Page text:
The way of the Samurai
Pruning apricot trees - This time I'll be using the sharpest high quality pruners I can find and heavy duty anvil loppers to reduce the 'enemy's' (the poor Apricot tree) height. I have left him in peace for the last two years, un-pruned and untouched in my very own garden. Now I think the time has come to show him who's boss. In his defense I will say, in season he delivers amazing fruits! but who can pick them when they are at that height? It's time for the way of Samurai.
When to prune?
Like any other deciduous fruit tree, apricots should be pruned only after it has shed all its leaves. Prune only when the tree is naked. This will usually take place in late winter. See picture on the right.
Where to begin? Start from the tree's center. The shape of my apricot tree is really not ideal, but it still has the cup shape. So to be able to begin the pruning process I always prefer to start from the center. Why? well, first of all, you should always strive for an open center so the tree can get the most sunlight and air circulation - both important for the trees general health. Second, an open center is a great and easy way to care for your apricot tree throughout the year, and as you prune your way to the center you'll also get a better look at the tree's skeleton - which we will talk about shortly.
Which branches should I prune? Start by removing the dead branches. You'll easily recognize them, their color is gray, they have no buds and very likely that they can be broken off by hand. Dead branches, unlike live ones, have no flexibility and can be snapped off. Next to be pruned are the crossing branches, those that grow cross the tree in the middle, or cross one or two other branches. Last to be pruned are all the branches growing towards the center. Remember the aim is to keep the center clean and open.
What next? Now we prune the tree's height, which has clear benifits: 1. Low hanging fruit are easy to pick, and 2. low branches are easy to train and remove. And, it gets even better, here comes one of the biggest benefits of pruning, the social part. Keeping a trees height rather low is perfect for kids and the disabled, allowing them to reach the tree both in terms of caring for it and for fruit picking, which is fun for everyone, regardless of their height. Another great thing about lower trees, is that at lower heights they produce significantly more fruits. In a minute I'll show you how low you should go, but know this: the best fruits will always grow on young new branches, so by pruning the tree low you'll get lots of young branches and soon after lots of apricot clusters (so much so, that you will probably need to read up about fruit dilution).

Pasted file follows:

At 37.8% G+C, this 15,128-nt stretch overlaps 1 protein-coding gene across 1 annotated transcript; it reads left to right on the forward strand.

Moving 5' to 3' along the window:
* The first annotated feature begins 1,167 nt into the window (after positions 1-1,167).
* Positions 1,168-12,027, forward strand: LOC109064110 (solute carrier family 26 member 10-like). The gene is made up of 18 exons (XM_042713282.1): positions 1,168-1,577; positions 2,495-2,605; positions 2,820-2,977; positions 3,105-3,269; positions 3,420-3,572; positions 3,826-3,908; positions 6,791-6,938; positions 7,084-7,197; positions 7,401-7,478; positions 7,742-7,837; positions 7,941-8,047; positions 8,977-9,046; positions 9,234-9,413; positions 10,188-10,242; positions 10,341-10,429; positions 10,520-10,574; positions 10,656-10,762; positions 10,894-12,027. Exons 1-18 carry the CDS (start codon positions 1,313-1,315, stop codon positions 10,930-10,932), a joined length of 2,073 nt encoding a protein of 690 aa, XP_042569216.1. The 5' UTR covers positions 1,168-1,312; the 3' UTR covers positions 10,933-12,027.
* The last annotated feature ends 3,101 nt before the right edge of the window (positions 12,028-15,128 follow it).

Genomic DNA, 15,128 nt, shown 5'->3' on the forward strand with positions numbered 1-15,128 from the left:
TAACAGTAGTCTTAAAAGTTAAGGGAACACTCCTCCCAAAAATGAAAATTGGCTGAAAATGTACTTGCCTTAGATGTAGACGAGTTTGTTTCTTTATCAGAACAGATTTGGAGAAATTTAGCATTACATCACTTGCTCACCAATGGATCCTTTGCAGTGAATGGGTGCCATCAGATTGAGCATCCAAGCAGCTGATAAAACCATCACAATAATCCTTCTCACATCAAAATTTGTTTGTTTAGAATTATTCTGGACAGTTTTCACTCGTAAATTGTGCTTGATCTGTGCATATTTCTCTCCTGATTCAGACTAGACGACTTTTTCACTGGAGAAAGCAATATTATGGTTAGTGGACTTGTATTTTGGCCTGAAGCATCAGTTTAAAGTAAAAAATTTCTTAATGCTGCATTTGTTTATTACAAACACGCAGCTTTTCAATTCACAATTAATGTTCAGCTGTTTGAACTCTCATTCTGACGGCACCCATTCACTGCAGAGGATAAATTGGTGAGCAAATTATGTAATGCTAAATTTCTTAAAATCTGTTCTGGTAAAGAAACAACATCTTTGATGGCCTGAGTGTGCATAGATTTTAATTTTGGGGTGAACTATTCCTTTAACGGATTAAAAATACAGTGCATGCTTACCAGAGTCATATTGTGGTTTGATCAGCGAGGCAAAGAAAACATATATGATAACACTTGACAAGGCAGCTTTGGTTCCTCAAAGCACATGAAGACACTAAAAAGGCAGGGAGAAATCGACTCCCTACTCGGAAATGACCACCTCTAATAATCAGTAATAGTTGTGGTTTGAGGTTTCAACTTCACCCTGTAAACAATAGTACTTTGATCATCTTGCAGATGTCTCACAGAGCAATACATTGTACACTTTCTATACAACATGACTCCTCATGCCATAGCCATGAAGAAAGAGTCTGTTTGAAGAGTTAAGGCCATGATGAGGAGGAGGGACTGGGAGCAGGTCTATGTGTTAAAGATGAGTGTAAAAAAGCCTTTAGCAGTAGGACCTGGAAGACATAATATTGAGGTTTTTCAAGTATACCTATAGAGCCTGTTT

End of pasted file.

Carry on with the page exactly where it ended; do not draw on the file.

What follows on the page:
This is my daughter Roni (our little Samurai) She's 5 foot tall, and at the point where her raised hands reach is where you should prune. From that point you will soon see young new branches grow and become covered with flowering buds that shortly after will become apricots.
The Samurai sword is back in its scabbard
Pruning apricot trees is easy. And I told you I' would use my Samurai method. Now you can clearly see the cup shape of the tree. The pruned stems are all pointing out, the tree's centre is clean of crossing and dead branches, unnecessary twigs have been removed, even dried rotten leaves that where on the main trunk's base have been removed. There is now no reason to touch the tree at least for the next two seasons. Beside routine maintenance of course.
I hope you enjoyed learning about pruning apricot trees.
Let's prune again soon.
Please don't forget to use a quality pruning sealer on cut stems wider than a finger (1/2 inch). It will reduce exposure to fungus, and cold weather, and prevent heat burns. Pruning apricot trees isn't easy, but in few weeks you'll be rewarded.
I know that there are differing opinions regarding the use of pruning sealer, but in this case I have decided to use it through to the season. The apricot's skeleton is naked and it now has a lot of new cuts that are exposed to the sun, diseases and all kind of harms. I would definitely want to protect the expose cuts from potential cold burns and the sun is still not so hot and burning (it is after all only late winter where I am). So the pruning sealer will protect my apricot tree, and by the time the sun gets harsher the tree will be covered with new leaves to provide shade to it's not so new wounds.
My preferred pruning shears: Pruning apple trees can be tough. Even the small dried twigs can give you a hard time. I would use short blade bypass pruners that can handle the challenge and are also good for the small stems. For thicker branches, a 1/2 inch or more, I would recommend bypass loppers – they will make the hard work easier.
Providing general guidelines on 'how to prune' any kind of plant is important, but there are plants, and there is YOUR plant. So despite there being loads of information on this site, I also provide specific and personalized support. If something wasn't clear, or you're not sure of your plant's name, simply send me a picture with your question. Use the form below and I'll get back to you. In the mean time, see what others are asking.